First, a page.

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US Senator Lindsay Graham (R-SC) and his colleagues are right to be upset over negotiations with Democrats in the White House and Congress over infrastructure spending. But the Senior Senator from South Carolina’s short-term prescription for playing hardball – denying the Senate a quorum to conduct business – probably isn’t going to work. Here’s why. […]

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Diminished President, Undiminished Ineptitude: The Biden Presidency in 4 Words

 

“Probe with bayonets. If you encounter steel, withdraw. If you encounter mush, continue.” — Attributed to Vladimir Lenin

Trepidation often occurs when a new US administration takes office. Nefarious totalitarian and authoritarian regimes, such as Iran, North Korea, and of course Communist China and Russia – often prod for weakness. But sometimes, crises take the form of opportunities.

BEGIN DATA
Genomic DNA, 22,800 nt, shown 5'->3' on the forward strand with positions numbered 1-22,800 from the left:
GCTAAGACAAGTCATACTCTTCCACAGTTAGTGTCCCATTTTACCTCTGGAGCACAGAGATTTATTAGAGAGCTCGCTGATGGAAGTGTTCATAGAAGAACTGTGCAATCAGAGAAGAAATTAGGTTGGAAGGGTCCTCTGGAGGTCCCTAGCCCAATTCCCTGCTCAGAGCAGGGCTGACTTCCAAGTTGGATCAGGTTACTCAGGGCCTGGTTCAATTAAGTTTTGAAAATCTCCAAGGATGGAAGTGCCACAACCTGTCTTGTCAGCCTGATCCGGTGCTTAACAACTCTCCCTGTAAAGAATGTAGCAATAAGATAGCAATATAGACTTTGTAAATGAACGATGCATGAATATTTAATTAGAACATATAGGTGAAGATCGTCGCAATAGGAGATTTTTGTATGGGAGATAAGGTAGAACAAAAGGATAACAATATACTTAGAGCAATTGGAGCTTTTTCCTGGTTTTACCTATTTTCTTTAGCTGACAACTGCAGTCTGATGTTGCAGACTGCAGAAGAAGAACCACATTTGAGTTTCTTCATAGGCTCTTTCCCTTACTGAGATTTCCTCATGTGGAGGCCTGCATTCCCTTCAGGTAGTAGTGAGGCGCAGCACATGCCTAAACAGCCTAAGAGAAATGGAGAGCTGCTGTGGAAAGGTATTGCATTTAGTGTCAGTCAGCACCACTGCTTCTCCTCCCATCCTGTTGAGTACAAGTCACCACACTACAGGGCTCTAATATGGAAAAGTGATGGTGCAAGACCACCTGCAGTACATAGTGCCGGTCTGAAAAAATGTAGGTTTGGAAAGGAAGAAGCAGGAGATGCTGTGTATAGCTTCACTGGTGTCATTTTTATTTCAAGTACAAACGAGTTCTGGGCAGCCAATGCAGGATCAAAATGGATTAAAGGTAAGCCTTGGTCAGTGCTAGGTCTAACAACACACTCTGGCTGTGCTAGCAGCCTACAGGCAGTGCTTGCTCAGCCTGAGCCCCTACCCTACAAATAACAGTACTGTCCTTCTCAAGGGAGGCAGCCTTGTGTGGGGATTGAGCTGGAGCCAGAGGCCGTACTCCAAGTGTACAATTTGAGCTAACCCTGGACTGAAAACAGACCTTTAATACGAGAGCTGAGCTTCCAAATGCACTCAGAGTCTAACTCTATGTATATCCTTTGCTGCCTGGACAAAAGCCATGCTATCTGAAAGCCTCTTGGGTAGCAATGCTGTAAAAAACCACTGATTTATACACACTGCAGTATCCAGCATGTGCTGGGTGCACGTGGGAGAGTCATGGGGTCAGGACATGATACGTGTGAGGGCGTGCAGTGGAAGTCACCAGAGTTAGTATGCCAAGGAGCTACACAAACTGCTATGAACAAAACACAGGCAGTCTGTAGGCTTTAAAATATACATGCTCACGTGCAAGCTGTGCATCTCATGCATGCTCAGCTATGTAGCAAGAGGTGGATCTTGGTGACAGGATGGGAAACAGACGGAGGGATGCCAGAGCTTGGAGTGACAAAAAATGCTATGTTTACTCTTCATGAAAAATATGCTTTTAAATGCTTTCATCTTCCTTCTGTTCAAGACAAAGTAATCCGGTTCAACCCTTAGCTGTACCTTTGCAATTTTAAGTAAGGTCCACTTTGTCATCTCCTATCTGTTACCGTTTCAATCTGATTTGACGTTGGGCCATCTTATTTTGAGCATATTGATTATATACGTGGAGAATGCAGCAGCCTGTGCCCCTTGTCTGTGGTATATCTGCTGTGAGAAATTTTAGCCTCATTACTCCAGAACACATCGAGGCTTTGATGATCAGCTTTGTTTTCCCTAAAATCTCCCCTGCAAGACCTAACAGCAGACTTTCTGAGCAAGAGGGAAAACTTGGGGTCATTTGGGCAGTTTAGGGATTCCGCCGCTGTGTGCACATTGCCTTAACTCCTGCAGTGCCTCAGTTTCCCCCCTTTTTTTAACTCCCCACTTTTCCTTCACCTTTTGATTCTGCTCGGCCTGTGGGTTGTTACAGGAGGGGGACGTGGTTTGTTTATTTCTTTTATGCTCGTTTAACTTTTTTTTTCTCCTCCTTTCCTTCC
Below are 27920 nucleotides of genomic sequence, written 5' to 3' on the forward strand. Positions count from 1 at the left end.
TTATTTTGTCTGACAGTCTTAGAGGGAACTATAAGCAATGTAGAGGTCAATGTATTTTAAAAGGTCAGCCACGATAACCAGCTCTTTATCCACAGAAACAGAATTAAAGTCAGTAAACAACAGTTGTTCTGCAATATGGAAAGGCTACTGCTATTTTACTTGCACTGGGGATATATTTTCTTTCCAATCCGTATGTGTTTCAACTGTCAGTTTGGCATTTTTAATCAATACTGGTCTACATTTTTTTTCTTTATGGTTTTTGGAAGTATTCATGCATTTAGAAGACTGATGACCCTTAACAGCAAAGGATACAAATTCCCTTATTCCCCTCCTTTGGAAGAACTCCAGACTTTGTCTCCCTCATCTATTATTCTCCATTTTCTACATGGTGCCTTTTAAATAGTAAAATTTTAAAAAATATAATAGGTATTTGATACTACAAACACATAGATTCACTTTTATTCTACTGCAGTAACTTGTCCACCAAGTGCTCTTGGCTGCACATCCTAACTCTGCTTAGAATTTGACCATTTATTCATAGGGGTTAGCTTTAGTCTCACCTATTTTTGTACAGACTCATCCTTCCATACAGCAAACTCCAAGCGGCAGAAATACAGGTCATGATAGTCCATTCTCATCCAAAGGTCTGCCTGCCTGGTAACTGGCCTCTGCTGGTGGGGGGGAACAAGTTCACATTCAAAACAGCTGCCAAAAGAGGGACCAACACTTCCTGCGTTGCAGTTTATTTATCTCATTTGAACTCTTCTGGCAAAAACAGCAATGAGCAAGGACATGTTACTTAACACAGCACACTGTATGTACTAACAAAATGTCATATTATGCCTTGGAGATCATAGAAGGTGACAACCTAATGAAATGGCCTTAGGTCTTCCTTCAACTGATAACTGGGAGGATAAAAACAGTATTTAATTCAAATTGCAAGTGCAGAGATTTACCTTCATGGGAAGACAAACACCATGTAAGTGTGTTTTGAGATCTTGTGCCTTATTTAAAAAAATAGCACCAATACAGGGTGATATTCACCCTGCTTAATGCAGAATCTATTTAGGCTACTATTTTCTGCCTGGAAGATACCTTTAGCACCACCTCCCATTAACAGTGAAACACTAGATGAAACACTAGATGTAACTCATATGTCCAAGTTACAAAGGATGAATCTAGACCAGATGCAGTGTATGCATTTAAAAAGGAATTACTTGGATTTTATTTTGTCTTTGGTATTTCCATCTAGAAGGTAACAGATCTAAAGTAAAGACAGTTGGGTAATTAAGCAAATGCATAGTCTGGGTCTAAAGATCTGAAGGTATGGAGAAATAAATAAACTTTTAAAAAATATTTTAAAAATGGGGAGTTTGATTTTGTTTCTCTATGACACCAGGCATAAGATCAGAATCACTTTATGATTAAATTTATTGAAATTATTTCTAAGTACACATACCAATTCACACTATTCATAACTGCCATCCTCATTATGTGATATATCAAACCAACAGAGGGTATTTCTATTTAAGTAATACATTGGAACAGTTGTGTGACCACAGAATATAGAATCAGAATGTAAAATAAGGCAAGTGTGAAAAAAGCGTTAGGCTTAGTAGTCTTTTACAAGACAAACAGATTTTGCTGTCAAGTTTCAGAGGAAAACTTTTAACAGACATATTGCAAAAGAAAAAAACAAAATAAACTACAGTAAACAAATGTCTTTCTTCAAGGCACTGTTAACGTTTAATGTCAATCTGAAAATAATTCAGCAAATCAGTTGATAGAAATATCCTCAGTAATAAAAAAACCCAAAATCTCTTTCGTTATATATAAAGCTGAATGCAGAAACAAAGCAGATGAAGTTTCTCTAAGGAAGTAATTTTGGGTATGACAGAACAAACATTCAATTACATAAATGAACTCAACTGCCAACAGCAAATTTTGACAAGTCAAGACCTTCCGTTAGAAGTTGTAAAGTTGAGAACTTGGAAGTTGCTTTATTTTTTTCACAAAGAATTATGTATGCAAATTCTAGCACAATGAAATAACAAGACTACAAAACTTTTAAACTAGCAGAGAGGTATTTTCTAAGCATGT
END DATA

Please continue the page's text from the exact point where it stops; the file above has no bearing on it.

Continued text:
Cancel Culture’s Latest Victim: Walt Whitman

 

Having worked in Camden, New Jersey, for 16 years, the 19th-century poet Walt Whitman is ubiquitous. Whitman’s final Camden home – the only one he ever owned – is a National Historic Landmark. Murals honoring or including Whitman are found throughout town. He’s also buried in Camden’s Harleigh Cemetery in an impressive mausoleum. The two leading bridges that connect Camden and Philadelphia are named after Benjamin Franklin and Walt Whitman.

Inscribed over City Hall are the words from a Whitman poem: “In a dream, I saw a city invincible.” Camden’s invincibility has been challenged for much of the last 50 years, which is still recovering from an exodus of people and manufacturing jobs. For a while, it had the nation’s highest murder rate. It continues to suffer high unemployment rates. But it is making an impressive comeback, thanks to a new medical school, its largest employer, Cooper University Hospital, and new corporate investments such as Subaru’s new North American headquarters and a new hotel on the waterfront. Police reforms of nearly a decade ago are a model for the nation.